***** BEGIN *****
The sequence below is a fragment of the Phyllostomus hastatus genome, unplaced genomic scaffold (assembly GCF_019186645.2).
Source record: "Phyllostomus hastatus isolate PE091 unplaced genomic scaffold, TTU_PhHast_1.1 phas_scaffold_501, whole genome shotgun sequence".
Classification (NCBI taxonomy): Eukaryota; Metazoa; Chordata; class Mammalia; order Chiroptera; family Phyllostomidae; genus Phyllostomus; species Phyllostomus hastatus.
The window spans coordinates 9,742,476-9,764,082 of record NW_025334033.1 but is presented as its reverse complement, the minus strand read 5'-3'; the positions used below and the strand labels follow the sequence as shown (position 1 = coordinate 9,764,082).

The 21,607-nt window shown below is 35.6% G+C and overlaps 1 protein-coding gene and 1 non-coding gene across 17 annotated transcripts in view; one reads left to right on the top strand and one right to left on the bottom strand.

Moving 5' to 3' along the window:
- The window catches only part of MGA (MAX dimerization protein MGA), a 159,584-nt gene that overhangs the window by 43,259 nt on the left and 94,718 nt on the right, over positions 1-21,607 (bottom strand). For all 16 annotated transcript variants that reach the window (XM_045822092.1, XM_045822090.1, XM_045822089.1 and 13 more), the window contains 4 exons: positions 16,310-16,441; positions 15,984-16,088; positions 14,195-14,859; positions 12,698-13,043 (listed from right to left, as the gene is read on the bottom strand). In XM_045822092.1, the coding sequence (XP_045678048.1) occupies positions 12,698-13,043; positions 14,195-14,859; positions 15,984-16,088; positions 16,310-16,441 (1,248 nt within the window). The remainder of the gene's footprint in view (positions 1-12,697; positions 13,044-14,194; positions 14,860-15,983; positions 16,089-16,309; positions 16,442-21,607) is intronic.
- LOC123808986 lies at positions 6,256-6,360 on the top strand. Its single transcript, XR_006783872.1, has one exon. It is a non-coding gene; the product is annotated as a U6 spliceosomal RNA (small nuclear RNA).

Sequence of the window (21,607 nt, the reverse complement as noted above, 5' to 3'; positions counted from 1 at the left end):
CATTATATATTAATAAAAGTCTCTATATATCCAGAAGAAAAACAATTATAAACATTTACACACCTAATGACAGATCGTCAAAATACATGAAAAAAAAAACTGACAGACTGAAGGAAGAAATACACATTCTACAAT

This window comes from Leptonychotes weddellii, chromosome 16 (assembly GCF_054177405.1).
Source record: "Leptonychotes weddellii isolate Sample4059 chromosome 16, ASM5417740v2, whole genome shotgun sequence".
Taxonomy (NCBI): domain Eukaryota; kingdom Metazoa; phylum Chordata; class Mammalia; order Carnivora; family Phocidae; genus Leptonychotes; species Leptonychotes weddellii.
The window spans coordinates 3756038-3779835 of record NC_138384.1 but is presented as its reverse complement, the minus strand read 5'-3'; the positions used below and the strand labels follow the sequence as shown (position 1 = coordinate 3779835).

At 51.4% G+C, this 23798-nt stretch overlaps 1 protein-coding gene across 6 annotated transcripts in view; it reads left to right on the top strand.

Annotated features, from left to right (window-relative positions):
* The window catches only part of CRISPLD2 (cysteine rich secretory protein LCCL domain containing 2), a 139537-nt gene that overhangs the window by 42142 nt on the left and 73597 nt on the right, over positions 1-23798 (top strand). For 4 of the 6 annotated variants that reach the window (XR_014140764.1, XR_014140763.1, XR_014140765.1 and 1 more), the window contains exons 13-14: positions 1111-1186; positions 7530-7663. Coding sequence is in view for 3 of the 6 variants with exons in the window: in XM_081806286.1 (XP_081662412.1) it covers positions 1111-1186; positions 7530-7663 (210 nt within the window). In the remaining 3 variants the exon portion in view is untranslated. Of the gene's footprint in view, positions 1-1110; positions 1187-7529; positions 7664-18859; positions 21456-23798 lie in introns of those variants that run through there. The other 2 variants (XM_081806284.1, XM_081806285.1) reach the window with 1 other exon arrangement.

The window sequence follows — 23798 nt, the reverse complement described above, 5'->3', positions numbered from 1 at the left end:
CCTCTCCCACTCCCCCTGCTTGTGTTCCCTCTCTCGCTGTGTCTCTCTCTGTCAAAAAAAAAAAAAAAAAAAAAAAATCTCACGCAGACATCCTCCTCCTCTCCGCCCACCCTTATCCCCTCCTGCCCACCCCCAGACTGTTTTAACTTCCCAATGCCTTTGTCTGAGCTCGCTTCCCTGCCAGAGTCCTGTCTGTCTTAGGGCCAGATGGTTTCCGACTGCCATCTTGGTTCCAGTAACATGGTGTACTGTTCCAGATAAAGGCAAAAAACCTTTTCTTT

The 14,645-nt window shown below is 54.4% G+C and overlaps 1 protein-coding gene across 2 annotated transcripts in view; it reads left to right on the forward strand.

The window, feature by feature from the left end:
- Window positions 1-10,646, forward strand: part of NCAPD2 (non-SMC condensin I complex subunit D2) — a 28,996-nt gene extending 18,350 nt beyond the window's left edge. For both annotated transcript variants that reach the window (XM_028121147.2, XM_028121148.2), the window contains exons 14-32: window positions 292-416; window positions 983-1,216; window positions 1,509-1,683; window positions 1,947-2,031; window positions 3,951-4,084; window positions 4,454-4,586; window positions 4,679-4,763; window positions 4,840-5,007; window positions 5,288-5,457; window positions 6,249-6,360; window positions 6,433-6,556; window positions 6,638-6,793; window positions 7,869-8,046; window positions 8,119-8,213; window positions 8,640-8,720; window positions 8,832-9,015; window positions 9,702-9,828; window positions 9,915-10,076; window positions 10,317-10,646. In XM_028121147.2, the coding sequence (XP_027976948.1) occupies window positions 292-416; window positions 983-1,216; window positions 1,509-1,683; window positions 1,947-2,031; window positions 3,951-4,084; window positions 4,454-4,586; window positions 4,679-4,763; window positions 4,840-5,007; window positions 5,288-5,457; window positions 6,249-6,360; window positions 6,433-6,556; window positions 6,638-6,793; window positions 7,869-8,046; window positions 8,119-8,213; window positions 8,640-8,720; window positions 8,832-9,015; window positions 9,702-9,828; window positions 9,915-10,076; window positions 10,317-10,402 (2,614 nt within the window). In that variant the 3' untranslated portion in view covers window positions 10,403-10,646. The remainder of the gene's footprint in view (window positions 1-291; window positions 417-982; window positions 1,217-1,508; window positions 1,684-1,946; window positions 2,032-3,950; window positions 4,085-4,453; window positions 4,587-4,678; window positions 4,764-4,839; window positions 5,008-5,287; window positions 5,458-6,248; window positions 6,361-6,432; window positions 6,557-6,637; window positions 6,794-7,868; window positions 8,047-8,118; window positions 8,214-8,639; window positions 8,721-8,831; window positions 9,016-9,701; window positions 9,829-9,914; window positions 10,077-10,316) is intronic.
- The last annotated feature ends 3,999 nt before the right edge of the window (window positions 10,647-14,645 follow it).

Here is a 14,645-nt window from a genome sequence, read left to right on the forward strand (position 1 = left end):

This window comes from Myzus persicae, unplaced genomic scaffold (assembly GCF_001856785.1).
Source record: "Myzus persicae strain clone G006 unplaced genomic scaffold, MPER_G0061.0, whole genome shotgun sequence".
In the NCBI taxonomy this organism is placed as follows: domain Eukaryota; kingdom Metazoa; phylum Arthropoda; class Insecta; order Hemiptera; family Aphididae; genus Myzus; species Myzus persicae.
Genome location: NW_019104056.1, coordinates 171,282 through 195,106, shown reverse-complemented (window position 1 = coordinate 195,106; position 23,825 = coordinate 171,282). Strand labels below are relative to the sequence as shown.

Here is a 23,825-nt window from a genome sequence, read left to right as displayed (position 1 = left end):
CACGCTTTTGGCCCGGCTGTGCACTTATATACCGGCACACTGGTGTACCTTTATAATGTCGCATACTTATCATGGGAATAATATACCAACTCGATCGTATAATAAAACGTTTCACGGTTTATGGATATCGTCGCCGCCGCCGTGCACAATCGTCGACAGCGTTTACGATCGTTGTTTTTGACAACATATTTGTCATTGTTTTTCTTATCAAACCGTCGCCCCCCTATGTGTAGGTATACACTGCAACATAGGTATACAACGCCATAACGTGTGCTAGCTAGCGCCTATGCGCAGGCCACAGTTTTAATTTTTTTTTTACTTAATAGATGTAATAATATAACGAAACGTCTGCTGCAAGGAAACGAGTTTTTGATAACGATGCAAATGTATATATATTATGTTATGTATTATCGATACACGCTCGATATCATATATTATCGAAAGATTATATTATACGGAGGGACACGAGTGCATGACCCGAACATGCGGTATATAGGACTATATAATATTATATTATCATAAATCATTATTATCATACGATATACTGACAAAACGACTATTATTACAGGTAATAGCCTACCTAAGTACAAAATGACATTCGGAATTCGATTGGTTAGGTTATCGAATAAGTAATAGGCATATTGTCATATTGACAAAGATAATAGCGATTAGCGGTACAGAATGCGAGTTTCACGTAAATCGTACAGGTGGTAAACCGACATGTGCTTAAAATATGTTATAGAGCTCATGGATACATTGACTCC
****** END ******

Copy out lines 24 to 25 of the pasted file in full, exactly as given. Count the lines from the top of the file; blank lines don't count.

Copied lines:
Here is a 14,645-nt window from a genome sequence, read left to right on the forward strand (position 1 = left end):

This window comes from Myzus persicae, unplaced genomic scaffold (assembly GCF_001856785.1).